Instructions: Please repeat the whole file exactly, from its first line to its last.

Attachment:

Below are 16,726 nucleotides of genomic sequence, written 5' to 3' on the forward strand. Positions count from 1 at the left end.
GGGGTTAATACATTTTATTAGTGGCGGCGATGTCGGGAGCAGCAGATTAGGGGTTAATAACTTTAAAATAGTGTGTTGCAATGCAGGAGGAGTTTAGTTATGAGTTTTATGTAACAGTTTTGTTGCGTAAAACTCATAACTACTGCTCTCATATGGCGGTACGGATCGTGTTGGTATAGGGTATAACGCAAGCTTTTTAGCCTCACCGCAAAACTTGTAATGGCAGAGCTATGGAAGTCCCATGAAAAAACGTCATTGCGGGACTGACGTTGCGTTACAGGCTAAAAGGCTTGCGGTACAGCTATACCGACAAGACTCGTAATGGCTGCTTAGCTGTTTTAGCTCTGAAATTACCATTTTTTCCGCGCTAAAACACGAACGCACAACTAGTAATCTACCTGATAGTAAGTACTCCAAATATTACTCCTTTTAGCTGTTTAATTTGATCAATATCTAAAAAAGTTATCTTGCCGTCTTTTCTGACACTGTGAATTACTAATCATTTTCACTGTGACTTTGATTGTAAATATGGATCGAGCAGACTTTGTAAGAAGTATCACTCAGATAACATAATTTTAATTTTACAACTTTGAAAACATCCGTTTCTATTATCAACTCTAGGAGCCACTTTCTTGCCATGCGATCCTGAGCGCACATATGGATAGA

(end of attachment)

Below are 16,726 nucleotides of genomic sequence, written 5' to 3' on the forward strand. Positions count from 1 at the left end.
GGGGTTAATACATTTTATTAGTGGCGGCGATGTCGGGAGCAGCAGATTAGGGGTTAATAACTTTAAAATAGTGTGTTGCAATGCAGGAGGAGTTTAGTTATGAGTTTTATGTAACAGTTTTGTTGCGTAAAACTCATAACTACTGCTCTCATATGGCGGTACGGATCGTGTTGGTATAGGGTATAACGCAAGCTTTTTAGCCTCACCGCAAAACTTGTAATGGCAGAGCTATGGAAGTCCCATGAAAAAACGTCATTGCGGGACTGACGTTGCGTTACAGGCTAAAAGGCTTGCGGTACAGCTATACCGACAAGACTCGTAATGGCTGCTTAGCTGTTTTAGCTCTGAAATTACCATTTTTTCCGCGCTAAAACACGAACGCACAACTAGTAATCTACCTGATAGTAAGTACTCCAAATATTACTCCTTTTAGCTGTTTAATTTGATCAATATCTAAAAAAGTTATCTTGCCGTCTTTTCTGACACTGTGAATTACTAATCATTTTCACTGTGACTTTGATTGTAAATATGGATCGAGCAGACTTTGTAAGAAGTATCACTCAGATAACATAATTTTAATTTTACAACTTTGAAAACATCCGTTTCTATTATCAACTCTAGGAGCCACTTTCTTGCCATGCGATCCTGAGCGCACATATGGATAGA